Head in the clouds Manage small business CRM activities with Salesforce Contact Manager Edition

Posted by maggie.hunsucker September 2, 2009

salesforce_logoIn Ollie 180, we commented that most CRM software is geared towards the enterprise.   Small businesses were either paying for too much or left to their own devices.   Perhaps, we spoke too soon.

Salesforce just rolled out Contact Manager Edition, a lite beer version of their popular CRM cloud application.  Contact Manager is designed with the small guy in mind, giving him the essential tools for collecting, managing, and capitalizing on leads.  Here’s the highlights:

  • Contact & Account management
  • Email Integration (Outlook, Gmail, Yahoo, etc)
  • Standard & customized reporting
  • Google Apps integration

What’s great about this feature set is it works with a small outfit’s existing CRM practices.   The majority of your contact and lead information is probably stashed in your email; automatic email integration means that data can be stored in the cloud and accessible by any team member.  If you’re using Google Docs to manage a sales pipeline or Calendar for your appointments (btw – highly recommended this), you have the added bonus of tying these into your CRM software.

Salesforce Contact Manager will run you $9/month for 1-2 user licenses, and there’s a 14-day free trial.   We think Contact Manager is a good choice on its own merits, but the fact that you can upgrade your package as your company and CRM needs grow is a real selling point.  Salesforce is an established player with a robust platform, not to mention, a whole suite of on-demand applications through their AppExchange program (e.g. Adwords, Facebook, Vertical Response, and Hoovers mash-ups).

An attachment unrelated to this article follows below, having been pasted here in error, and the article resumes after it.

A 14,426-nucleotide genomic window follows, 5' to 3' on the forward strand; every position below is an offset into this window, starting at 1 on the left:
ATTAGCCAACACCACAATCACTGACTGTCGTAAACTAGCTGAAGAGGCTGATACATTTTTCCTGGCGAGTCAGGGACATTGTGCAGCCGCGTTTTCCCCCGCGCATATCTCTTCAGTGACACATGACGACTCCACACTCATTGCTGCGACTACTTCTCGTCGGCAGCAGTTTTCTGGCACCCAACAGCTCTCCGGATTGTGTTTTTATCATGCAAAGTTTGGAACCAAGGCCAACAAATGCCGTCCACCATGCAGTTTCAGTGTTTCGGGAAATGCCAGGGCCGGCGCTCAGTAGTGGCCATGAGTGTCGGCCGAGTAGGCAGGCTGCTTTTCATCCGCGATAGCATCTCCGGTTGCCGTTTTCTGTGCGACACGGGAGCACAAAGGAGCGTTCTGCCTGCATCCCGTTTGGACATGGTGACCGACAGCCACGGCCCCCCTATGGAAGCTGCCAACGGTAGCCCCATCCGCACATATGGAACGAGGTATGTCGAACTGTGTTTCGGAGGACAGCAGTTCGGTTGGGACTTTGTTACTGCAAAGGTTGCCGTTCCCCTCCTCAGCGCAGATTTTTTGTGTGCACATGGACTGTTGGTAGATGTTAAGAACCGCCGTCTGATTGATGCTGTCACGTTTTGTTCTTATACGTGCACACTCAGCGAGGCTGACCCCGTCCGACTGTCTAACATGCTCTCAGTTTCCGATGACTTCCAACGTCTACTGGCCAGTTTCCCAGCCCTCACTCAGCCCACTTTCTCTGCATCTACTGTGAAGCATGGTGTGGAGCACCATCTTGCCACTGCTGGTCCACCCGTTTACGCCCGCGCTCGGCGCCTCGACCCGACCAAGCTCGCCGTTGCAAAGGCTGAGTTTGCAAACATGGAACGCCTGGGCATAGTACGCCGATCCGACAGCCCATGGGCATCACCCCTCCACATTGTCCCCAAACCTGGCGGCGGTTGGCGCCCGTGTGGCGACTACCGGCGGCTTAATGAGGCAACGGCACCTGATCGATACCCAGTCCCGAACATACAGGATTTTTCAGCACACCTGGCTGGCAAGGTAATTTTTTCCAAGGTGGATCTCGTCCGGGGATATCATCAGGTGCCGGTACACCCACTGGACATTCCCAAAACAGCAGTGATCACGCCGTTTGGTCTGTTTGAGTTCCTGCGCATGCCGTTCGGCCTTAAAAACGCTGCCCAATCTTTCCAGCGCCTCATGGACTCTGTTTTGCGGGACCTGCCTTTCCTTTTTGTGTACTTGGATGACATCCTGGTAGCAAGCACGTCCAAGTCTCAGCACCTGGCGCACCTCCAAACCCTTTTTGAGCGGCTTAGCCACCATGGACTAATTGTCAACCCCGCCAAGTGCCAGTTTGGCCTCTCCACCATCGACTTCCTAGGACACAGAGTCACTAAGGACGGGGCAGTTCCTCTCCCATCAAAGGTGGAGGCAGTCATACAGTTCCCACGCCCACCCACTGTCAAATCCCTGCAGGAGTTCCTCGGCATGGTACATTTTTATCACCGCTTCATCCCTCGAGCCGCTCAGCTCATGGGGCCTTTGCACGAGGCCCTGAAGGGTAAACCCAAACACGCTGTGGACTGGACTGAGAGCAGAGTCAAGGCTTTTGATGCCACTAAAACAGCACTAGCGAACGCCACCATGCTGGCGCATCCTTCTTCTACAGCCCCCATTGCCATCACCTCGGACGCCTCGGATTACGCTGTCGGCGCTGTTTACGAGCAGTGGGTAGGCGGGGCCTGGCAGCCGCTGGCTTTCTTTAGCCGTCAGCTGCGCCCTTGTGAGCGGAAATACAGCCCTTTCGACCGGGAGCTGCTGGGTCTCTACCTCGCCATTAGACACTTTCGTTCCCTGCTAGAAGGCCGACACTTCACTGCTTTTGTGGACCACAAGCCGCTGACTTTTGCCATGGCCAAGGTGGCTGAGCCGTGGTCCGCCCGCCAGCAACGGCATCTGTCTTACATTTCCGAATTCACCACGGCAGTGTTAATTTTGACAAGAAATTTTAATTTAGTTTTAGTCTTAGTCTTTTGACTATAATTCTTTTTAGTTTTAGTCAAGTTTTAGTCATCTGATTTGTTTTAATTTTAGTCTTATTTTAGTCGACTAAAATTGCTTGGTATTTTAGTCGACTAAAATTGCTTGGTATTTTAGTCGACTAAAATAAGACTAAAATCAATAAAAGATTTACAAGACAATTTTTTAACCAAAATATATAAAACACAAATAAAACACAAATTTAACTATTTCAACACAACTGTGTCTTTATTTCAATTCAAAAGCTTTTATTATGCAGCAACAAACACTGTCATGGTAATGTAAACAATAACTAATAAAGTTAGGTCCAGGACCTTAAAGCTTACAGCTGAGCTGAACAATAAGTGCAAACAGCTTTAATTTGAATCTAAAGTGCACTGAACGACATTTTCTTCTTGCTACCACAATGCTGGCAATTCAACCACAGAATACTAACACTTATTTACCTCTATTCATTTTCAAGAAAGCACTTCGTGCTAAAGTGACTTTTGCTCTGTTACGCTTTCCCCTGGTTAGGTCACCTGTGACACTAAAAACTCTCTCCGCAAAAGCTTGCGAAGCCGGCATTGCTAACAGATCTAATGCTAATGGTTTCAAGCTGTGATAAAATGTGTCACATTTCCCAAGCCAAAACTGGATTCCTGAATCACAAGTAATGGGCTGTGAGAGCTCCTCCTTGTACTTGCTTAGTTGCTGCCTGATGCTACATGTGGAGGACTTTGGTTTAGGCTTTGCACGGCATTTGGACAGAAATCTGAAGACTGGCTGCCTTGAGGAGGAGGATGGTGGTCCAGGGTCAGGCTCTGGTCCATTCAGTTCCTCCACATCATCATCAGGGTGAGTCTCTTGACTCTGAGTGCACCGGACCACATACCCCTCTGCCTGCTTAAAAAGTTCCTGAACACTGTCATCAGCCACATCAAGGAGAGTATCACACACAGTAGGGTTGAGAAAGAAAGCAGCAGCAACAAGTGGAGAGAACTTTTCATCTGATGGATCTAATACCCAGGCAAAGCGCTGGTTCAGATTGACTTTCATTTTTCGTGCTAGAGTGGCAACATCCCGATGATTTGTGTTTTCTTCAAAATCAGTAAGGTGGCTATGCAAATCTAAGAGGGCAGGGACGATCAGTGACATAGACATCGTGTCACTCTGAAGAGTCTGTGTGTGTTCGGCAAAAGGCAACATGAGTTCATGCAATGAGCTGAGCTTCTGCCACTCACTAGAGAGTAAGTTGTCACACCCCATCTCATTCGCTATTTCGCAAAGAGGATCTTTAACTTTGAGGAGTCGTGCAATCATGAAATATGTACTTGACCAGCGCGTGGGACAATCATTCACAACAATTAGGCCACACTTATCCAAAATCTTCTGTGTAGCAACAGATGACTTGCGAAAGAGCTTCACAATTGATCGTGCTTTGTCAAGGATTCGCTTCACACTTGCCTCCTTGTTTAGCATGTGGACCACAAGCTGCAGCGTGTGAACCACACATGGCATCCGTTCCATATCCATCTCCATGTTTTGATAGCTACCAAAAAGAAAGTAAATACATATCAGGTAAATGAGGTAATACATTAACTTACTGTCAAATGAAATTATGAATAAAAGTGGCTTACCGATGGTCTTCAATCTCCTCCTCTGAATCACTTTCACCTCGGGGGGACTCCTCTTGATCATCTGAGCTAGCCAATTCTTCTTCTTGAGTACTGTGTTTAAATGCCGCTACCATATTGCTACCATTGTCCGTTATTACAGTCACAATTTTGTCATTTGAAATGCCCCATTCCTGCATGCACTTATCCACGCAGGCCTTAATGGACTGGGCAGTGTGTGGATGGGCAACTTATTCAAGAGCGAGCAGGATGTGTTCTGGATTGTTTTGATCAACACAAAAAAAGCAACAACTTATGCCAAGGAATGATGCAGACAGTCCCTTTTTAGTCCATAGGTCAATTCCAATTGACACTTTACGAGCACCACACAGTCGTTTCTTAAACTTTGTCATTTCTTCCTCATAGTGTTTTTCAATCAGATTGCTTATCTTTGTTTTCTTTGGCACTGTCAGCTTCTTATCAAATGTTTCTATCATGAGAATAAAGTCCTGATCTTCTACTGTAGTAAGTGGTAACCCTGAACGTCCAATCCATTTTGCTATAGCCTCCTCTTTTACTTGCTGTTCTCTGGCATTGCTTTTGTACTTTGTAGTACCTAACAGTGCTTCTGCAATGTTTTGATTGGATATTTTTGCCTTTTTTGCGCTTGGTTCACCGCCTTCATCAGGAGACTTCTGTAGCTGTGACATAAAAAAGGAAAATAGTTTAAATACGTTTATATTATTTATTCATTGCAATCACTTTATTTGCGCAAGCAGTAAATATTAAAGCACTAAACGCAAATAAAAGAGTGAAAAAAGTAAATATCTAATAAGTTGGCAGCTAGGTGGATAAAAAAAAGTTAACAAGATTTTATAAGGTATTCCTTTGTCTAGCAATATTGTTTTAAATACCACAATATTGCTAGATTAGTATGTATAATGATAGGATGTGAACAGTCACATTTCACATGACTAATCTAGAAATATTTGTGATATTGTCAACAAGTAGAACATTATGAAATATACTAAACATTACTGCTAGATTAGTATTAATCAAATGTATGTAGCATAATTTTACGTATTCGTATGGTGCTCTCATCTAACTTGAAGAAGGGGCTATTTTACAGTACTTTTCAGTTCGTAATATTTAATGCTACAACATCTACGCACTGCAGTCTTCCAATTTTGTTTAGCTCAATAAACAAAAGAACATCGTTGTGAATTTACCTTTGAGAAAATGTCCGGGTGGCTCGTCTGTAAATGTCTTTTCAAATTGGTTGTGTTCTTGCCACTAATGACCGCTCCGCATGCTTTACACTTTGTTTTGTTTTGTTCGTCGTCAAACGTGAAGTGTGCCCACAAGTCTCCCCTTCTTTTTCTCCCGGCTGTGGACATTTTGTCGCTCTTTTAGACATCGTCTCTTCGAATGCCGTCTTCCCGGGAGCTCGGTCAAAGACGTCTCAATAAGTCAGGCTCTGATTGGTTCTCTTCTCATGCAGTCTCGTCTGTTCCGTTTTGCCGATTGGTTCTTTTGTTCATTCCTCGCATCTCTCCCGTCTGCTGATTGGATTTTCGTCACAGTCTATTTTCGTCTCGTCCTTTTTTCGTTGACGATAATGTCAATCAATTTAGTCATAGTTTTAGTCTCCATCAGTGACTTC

Cloud computing refers to a style of computing where users access common software or applications from the web. Software is installed on a network server, so there's no hardware or maintenance required for the individual computers that use the cloud.

Force.com is Salesforce's open development platform. To date, over 100,000 applications have been developed to complement Salesforce functionality. Several companies have found that opening their technology to the public allows for innovation and new product development at no cost to them.

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